You wrote “Game Night at the Fox and Goose” in the late ’80s. How do you think the story’s resonance has changed, if at all? It’s been a while, but can you tell us how it came together?
As you say, it’s been awhile! I can hardly remember what I did yesterday. But I think I had a bunch of research left over from my novel Sarah Canary, research about cases of victim-blaming in rape and child molestation cases (in the 1870s, and yet that topic remains ever-green) as well as the story of Lydia Fair, the first woman sentenced to execution in the state of California.
My feminist interests have moved since the days of writing that story from the binary, the story of men and women, into something more complicated and more accurately reflective of the many gender and sexual possibilities and histories. But I do think, with the Clinton campaign fully underway, we are already seeing a return to that simple old-fashioned misogyny, that was such a popular feature of my youth and has never gone away. Ask any woman on the Internet.
Your work frequently engages with gender politics and you co-founded the James Tiptree Jr. award in the ’90s. What advice do you have for authors who want to engage with their personal and political struggles creatively?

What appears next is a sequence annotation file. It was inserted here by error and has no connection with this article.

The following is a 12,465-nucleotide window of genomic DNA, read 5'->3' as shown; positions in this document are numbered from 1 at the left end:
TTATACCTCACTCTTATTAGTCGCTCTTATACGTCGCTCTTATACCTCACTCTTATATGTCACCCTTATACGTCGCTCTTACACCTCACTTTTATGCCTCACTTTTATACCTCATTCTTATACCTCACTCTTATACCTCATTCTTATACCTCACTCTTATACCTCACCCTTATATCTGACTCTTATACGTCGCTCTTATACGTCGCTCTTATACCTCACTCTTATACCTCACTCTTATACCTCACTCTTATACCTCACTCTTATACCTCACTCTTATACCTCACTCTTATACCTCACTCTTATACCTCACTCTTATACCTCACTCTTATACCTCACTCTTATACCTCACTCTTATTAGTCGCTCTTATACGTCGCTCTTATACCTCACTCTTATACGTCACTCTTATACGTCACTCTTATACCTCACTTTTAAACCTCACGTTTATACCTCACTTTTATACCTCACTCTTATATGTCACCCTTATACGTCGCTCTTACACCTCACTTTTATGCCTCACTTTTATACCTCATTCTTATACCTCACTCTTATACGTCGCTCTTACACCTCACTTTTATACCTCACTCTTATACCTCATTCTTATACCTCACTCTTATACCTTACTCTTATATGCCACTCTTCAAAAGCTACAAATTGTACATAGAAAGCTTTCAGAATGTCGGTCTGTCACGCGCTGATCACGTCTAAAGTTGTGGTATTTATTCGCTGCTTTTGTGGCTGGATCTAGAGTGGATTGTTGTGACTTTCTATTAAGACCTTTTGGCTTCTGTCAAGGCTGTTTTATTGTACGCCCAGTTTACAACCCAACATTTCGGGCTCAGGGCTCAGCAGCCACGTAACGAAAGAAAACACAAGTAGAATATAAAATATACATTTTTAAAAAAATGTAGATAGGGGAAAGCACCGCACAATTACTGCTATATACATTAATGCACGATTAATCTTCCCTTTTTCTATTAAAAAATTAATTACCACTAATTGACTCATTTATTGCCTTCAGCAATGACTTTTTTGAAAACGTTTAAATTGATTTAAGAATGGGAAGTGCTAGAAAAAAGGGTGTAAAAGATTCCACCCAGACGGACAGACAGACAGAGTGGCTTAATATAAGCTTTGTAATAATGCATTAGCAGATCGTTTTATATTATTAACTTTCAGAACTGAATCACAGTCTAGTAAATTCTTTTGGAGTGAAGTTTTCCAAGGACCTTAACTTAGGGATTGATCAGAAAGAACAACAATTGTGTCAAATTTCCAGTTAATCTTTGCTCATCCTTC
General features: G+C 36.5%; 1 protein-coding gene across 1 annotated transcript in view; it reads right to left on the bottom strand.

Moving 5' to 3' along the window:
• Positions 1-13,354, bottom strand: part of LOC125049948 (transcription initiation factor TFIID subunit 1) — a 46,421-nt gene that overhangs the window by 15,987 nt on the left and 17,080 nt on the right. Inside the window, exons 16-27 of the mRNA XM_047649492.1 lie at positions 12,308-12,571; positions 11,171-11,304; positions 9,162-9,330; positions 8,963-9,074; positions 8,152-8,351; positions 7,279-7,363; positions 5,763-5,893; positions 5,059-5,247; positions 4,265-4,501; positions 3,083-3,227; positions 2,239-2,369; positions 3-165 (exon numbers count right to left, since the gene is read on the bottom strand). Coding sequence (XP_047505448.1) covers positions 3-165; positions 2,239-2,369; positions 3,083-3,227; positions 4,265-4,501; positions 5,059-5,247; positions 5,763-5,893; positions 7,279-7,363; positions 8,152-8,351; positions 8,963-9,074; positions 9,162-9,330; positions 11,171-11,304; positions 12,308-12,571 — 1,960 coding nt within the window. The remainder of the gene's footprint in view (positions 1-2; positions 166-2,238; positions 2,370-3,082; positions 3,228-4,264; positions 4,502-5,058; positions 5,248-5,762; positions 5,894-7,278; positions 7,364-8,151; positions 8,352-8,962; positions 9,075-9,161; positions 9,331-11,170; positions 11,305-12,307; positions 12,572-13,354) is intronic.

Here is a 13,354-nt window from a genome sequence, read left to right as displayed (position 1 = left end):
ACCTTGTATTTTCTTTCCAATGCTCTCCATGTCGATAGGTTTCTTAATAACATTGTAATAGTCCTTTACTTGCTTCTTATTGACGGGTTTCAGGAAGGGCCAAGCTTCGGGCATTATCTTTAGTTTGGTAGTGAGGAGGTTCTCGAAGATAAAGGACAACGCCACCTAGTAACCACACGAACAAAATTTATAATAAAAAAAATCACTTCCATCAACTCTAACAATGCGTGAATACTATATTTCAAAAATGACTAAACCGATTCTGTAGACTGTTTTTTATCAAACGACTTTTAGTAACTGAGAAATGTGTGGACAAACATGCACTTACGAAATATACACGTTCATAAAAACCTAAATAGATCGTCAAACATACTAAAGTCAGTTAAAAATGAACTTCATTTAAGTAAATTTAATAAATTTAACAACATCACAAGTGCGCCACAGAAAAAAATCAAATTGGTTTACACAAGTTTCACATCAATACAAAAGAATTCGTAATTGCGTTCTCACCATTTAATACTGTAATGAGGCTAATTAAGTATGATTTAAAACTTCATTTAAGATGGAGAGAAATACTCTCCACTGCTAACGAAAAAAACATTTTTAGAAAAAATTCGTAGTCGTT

Challenge your own assumptions. Concoct the strongest case you can against the things you believe and engage with that case—no one is interested or moved or persuaded by the flattening of straw men.
Alison’s story is pretty SF with some personal horror creeping in. When you’re digging into these sorts of themes, do you tend to read the same stuff you’re writing, or do you like to separate those rest/work headspaces?
I don’t seek out similar work, but whatever I’m reading is suddenly strangely pertinent. So I can be writing about the genetic modification of potatoes and reading about the engineering of the Parisian sewers and there will be all sorts of useful and thought-provoking material for my potato piece in the Parisian history. Unlike some writers, I cannot write if I’m not reading and reading freely as opposed to doing research. The two activities absolutely depend on each other.
What was your experience like editing Best American Science Fiction and Fantasy 2016?
It was great. John Joseph Adams had already done the hard lifting and all that remained for me was the enormous pleasure of reading so many wonderful stories.
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